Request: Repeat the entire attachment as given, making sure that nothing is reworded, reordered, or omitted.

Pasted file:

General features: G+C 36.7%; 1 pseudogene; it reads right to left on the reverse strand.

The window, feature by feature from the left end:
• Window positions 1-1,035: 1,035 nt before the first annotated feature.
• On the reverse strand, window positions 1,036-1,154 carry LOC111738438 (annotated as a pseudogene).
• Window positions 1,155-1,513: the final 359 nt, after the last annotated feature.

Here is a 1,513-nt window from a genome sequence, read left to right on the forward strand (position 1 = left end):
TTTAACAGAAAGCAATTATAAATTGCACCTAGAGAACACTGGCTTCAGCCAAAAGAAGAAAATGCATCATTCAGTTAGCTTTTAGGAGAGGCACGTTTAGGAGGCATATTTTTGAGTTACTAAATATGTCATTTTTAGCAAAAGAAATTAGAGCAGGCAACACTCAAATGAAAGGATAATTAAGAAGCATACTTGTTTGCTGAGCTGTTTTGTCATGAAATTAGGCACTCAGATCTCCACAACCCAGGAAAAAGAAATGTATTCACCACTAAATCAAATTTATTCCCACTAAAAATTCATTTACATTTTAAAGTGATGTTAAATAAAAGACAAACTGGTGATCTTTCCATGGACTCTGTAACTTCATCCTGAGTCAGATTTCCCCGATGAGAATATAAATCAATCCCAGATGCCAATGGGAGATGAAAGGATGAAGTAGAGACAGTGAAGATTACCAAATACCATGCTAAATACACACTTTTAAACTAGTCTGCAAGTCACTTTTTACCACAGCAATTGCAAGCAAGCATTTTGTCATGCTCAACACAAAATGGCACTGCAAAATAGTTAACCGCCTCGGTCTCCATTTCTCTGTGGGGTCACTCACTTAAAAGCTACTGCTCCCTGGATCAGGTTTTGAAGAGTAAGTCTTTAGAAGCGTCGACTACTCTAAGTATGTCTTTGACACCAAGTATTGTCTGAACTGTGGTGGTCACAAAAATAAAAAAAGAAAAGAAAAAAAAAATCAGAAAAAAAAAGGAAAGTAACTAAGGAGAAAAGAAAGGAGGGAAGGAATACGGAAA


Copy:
General features: G+C 36.7%; 1 pseudogene; it reads right to left on the reverse strand.

The window, feature by feature from the left end:
• Window positions 1-1,035: 1,035 nt before the first annotated feature.
• On the reverse strand, window positions 1,036-1,154 carry LOC111738438 (annotated as a pseudogene).
• Window positions 1,155-1,513: the final 359 nt, after the last annotated feature.

Here is a 1,513-nt window from a genome sequence, read left to right on the forward strand (position 1 = left end):
TTTAACAGAAAGCAATTATAAATTGCACCTAGAGAACACTGGCTTCAGCCAAAAGAAGAAAATGCATCATTCAGTTAGCTTTTAGGAGAGGCACGTTTAGGAGGCATATTTTTGAGTTACTAAATATGTCATTTTTAGCAAAAGAAATTAGAGCAGGCAACACTCAAATGAAAGGATAATTAAGAAGCATACTTGTTTGCTGAGCTGTTTTGTCATGAAATTAGGCACTCAGATCTCCACAACCCAGGAAAAAGAAATGTATTCACCACTAAATCAAATTTATTCCCACTAAAAATTCATTTACATTTTAAAGTGATGTTAAATAAAAGACAAACTGGTGATCTTTCCATGGACTCTGTAACTTCATCCTGAGTCAGATTTCCCCGATGAGAATATAAATCAATCCCAGATGCCAATGGGAGATGAAAGGATGAAGTAGAGACAGTGAAGATTACCAAATACCATGCTAAATACACACTTTTAAACTAGTCTGCAAGTCACTTTTTACCACAGCAATTGCAAGCAAGCATTTTGTCATGCTCAACACAAAATGGCACTGCAAAATAGTTAACCGCCTCGGTCTCCATTTCTCTGTGGGGTCACTCACTTAAAAGCTACTGCTCCCTGGATCAGGTTTTGAAGAGTAAGTCTTTAGAAGCGTCGACTACTCTAAGTATGTCTTTGACACCAAGTATTGTCTGAACTGTGGTGGTCACAAAAATAAAAAAAGAAAAGAAAAAAAAAATCAGAAAAAAAAAGGAAAGTAACTAAGGAGAAAAGAAAGGAGGGAAGGAATACGGAAA